Thursday, February 26, 2015

Learning to Love Iron Man

I have a minor obsession with Little Free Libraries.  Part of it is I just love the idea of leaving books, getting books, and sharing books all around neighborhood.  Part of it is it's like a little treasure hunt - you never know where you might find one, or what books you might find in them.  Awhile back, my husband discovered one just around the corner from us during one of his neighborhood runs.  We have been visiting it about once every couple weeks when I think of it.  Yesterday, I walked a different route down the hill to the bank and came across another one.  And this one happened to have quite a number of young reader books in it - perfect for my son, Ben.  Even better, they all seemed to relate to his recent obsession with superheroes.  So, I borrowed: This is Iron Man.  This goes back to an earlier post of mine about what kind of books I want to encourage, but lately, the answer to that question is:  anything my son is interested in reading!

As soon as I got home, he ran off with the book and looked through it several times on his own (he can only read a few words at the moment, but the picture told the basic story).  He came running back to me, "Mom!  Did you know Iron Man is not a robot?  He is a real man just in a suit!"  This led to a pretty fun discussion about which superheroes are "just" people in suits and which ones are creatures or aliens or actual robots (I'm not sure if any are actual robots?).  He questioned how Batman could be a person in a suit, but also be Bruce Wayne - which led to a discussion about secret identities.  And then he asked about Superman, who is also a person - Clark Kent, but seems to come from another planet, and are there people on other planets?  And then strangely the question of whether there are animals on other planets or just aliens.  It got a bit complicated as we tried to piece out what is "real" and what is "imaginary."  It made me think about issues people always raise about Santa Claus, the Easter Bunny, and the Tooth Fairy - and how much kids believe or should believe or can believe.  The line between reality and fiction is a very difficult one to be sure!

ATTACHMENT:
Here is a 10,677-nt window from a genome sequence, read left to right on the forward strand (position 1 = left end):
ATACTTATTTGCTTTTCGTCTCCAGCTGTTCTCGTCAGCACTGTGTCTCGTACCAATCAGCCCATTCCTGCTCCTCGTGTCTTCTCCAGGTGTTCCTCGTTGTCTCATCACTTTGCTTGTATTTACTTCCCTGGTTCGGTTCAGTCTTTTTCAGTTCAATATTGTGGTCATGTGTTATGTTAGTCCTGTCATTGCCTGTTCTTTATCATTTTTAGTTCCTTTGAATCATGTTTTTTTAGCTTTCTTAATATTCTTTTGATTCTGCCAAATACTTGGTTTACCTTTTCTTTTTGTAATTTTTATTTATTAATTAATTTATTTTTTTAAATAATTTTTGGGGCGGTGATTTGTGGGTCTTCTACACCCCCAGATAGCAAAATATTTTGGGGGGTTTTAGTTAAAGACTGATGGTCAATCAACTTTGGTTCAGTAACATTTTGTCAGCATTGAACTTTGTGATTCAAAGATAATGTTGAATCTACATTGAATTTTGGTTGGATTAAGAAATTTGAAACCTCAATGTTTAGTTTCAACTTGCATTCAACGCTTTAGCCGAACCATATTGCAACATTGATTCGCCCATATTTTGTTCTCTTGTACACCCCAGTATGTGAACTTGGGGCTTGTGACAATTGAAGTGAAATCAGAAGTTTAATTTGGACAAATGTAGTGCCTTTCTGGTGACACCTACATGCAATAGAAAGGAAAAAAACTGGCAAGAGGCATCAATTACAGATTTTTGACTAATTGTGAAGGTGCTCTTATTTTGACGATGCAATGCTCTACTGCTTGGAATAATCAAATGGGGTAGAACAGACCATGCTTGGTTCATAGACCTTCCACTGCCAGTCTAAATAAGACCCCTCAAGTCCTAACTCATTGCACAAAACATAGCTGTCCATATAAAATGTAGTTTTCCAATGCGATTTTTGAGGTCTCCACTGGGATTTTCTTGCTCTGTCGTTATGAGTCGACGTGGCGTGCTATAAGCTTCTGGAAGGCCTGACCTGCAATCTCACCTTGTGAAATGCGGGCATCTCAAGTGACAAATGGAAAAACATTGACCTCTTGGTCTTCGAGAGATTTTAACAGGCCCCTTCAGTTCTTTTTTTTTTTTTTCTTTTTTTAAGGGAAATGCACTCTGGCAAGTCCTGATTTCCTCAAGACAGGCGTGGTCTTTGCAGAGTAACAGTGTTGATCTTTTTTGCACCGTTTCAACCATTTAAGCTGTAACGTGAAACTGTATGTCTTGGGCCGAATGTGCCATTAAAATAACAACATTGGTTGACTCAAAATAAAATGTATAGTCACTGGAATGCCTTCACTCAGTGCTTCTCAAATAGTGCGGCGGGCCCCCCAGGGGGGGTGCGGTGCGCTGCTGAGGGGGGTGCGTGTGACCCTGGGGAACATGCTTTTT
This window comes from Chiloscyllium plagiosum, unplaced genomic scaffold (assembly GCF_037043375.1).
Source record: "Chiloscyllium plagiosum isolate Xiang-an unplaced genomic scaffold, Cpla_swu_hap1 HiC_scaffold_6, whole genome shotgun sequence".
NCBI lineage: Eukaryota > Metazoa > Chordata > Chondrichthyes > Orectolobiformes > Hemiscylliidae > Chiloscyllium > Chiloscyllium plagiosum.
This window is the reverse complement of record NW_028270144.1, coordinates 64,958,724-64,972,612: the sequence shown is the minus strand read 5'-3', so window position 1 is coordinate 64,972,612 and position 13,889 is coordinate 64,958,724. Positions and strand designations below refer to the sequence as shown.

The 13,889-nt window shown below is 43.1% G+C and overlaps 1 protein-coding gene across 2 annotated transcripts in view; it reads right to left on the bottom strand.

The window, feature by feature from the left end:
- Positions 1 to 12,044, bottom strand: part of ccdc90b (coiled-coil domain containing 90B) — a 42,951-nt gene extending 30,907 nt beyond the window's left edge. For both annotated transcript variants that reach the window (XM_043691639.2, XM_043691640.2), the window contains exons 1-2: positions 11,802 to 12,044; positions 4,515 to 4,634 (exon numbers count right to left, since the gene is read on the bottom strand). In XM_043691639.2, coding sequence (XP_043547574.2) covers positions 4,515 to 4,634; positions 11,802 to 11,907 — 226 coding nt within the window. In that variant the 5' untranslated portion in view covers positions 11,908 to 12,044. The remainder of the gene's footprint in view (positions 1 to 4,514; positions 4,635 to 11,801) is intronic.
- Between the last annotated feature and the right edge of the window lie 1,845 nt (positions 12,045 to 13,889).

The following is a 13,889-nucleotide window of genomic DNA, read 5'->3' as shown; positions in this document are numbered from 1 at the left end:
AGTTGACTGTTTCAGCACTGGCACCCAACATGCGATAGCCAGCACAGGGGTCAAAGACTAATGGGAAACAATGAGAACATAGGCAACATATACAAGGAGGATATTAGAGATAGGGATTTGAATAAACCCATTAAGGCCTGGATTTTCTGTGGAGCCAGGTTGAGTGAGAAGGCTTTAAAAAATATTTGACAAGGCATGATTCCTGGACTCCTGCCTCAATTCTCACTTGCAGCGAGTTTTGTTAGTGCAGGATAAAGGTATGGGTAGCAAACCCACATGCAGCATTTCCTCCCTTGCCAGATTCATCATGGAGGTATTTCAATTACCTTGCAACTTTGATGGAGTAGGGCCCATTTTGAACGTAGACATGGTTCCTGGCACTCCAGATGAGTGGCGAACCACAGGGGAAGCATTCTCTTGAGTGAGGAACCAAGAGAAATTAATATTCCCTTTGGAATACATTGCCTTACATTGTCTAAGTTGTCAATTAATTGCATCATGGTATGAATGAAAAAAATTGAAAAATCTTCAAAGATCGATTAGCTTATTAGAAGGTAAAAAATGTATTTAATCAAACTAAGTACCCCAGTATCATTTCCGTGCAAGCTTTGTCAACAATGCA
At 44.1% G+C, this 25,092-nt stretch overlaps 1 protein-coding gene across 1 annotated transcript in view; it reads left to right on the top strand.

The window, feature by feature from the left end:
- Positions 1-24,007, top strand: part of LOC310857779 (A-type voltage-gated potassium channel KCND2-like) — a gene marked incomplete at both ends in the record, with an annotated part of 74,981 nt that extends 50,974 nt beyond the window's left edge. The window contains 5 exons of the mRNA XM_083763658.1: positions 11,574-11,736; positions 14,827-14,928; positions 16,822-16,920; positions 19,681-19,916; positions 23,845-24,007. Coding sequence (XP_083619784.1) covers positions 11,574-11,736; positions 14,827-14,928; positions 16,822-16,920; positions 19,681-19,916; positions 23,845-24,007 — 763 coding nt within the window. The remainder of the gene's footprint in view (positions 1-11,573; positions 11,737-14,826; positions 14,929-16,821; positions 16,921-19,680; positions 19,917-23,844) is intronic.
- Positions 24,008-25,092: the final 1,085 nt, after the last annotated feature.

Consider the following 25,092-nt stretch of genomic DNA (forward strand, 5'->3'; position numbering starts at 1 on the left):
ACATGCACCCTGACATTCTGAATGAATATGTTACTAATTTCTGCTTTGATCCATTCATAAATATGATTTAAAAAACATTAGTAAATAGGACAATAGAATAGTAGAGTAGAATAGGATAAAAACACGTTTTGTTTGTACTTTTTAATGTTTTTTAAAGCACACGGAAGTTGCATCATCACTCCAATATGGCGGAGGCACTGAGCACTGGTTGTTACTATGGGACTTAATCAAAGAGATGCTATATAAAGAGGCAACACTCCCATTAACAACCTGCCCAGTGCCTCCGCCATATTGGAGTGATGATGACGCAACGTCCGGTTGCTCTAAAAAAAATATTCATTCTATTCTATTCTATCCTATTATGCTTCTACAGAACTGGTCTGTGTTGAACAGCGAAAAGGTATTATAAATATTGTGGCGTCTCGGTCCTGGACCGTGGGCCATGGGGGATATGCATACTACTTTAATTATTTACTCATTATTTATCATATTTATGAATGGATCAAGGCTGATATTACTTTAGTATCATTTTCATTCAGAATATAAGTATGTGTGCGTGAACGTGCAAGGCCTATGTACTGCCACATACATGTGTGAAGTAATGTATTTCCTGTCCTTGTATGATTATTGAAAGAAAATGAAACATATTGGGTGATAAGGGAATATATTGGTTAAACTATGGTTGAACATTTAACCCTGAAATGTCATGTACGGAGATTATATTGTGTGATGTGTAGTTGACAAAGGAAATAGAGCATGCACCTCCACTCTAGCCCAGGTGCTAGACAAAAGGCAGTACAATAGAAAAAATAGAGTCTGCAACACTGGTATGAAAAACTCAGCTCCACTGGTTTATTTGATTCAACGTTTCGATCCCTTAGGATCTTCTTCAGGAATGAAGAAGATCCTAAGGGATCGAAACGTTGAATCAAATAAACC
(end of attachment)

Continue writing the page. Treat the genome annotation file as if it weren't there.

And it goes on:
Ultimately, Ben seemed a bit disappointed that Iron Man was not a robot, so I asked him if it was better to be a robot or a person in a suit.  He thought for a moment and said, "I guess a suit.  I could put on a suit, but I'll probably never be a robot."

As for me, I'm coming around to these Superhero books.  They may not be my genre of choice, but they sure can lead to some fun discussions!

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